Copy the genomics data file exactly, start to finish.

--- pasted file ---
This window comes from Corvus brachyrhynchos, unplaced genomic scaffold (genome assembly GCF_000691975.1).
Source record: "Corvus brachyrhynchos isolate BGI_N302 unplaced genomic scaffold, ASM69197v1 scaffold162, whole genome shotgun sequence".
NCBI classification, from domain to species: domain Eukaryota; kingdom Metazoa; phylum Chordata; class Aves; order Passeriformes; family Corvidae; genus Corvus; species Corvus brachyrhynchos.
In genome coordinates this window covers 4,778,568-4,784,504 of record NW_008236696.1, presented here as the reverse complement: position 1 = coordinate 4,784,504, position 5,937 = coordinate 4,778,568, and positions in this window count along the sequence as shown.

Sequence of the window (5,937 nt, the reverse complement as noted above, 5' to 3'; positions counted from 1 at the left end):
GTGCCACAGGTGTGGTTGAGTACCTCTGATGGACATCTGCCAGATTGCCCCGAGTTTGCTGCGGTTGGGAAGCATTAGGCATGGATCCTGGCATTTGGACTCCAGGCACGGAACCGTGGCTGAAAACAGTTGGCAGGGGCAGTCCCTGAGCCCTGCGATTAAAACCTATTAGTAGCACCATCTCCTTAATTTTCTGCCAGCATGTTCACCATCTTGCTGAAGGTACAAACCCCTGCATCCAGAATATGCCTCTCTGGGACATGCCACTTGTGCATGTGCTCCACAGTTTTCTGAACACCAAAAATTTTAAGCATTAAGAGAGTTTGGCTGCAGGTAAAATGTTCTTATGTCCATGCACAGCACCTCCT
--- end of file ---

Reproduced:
This window comes from Corvus brachyrhynchos, unplaced genomic scaffold (genome assembly GCF_000691975.1).
Source record: "Corvus brachyrhynchos isolate BGI_N302 unplaced genomic scaffold, ASM69197v1 scaffold162, whole genome shotgun sequence".
NCBI classification, from domain to species: domain Eukaryota; kingdom Metazoa; phylum Chordata; class Aves; order Passeriformes; family Corvidae; genus Corvus; species Corvus brachyrhynchos.
In genome coordinates this window covers 4,778,568-4,784,504 of record NW_008236696.1, presented here as the reverse complement: position 1 = coordinate 4,784,504, position 5,937 = coordinate 4,778,568, and positions in this window count along the sequence as shown.

Sequence of the window (5,937 nt, the reverse complement as noted above, 5' to 3'; positions counted from 1 at the left end):
GTGCCACAGGTGTGGTTGAGTACCTCTGATGGACATCTGCCAGATTGCCCCGAGTTTGCTGCGGTTGGGAAGCATTAGGCATGGATCCTGGCATTTGGACTCCAGGCACGGAACCGTGGCTGAAAACAGTTGGCAGGGGCAGTCCCTGAGCCCTGCGATTAAAACCTATTAGTAGCACCATCTCCTTAATTTTCTGCCAGCATGTTCACCATCTTGCTGAAGGTACAAACCCCTGCATCCAGAATATGCCTCTCTGGGACATGCCACTTGTGCATGTGCTCCACAGTTTTCTGAACACCAAAAATTTTAAGCATTAAGAGAGTTTGGCTGCAGGTAAAATGTTCTTATGTCCATGCACAGCACCTCCT